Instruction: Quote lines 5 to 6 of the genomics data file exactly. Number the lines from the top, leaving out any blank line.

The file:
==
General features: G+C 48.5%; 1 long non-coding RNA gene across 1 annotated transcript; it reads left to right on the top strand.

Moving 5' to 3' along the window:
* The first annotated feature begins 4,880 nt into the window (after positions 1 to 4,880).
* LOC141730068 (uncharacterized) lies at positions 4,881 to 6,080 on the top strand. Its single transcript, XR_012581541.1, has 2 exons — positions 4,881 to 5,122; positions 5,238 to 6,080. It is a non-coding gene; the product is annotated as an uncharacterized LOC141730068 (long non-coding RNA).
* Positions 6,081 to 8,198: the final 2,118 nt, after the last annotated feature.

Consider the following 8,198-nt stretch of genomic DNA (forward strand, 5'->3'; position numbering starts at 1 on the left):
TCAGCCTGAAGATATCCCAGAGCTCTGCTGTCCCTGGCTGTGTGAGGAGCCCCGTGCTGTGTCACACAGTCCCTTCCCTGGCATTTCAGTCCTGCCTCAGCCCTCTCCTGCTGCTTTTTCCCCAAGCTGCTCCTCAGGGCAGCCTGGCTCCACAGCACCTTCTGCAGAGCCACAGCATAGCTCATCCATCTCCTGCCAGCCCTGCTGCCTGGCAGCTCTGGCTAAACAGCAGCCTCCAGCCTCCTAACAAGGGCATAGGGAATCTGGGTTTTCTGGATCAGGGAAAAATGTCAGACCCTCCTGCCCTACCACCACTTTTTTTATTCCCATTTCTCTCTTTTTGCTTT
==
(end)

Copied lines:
* Positions 6,081 to 8,198: the final 2,118 nt, after the last annotated feature.

Consider the following 8,198-nt stretch of genomic DNA (forward strand, 5'->3'; position numbering starts at 1 on the left):